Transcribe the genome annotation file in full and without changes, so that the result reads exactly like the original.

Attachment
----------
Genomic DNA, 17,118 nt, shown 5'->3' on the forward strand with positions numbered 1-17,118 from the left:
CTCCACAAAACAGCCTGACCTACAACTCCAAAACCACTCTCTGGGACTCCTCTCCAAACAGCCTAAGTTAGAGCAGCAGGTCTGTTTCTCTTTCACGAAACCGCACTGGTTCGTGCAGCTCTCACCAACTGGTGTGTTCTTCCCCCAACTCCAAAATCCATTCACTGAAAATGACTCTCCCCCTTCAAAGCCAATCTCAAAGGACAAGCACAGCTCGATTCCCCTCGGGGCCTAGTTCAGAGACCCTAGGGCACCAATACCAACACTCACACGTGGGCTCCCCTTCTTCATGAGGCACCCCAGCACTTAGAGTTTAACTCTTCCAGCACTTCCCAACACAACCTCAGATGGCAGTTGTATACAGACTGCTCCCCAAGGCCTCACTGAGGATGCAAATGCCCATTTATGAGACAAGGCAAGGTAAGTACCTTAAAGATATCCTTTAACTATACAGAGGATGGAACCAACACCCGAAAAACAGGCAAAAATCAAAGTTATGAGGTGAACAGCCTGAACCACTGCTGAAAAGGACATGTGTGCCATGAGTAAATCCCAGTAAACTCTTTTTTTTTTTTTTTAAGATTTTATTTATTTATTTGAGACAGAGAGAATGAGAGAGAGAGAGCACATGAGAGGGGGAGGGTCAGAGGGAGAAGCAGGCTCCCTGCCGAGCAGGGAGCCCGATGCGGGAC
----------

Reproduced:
Genomic DNA, 17,118 nt, shown 5'->3' on the forward strand with positions numbered 1-17,118 from the left:
CTCCACAAAACAGCCTGACCTACAACTCCAAAACCACTCTCTGGGACTCCTCTCCAAACAGCCTAAGTTAGAGCAGCAGGTCTGTTTCTCTTTCACGAAACCGCACTGGTTCGTGCAGCTCTCACCAACTGGTGTGTTCTTCCCCCAACTCCAAAATCCATTCACTGAAAATGACTCTCCCCCTTCAAAGCCAATCTCAAAGGACAAGCACAGCTCGATTCCCCTCGGGGCCTAGTTCAGAGACCCTAGGGCACCAATACCAACACTCACACGTGGGCTCCCCTTCTTCATGAGGCACCCCAGCACTTAGAGTTTAACTCTTCCAGCACTTCCCAACACAACCTCAGATGGCAGTTGTATACAGACTGCTCCCCAAGGCCTCACTGAGGATGCAAATGCCCATTTATGAGACAAGGCAAGGTAAGTACCTTAAAGATATCCTTTAACTATACAGAGGATGGAACCAACACCCGAAAAACAGGCAAAAATCAAAGTTATGAGGTGAACAGCCTGAACCACTGCTGAAAAGGACATGTGTGCCATGAGTAAATCCCAGTAAACTCTTTTTTTTTTTTTTTAAGATTTTATTTATTTATTTGAGACAGAGAGAATGAGAGAGAGAGAGCACATGAGAGGGGGAGGGTCAGAGGGAGAAGCAGGCTCCCTGCCGAGCAGGGAGCCCGATGCGGGAC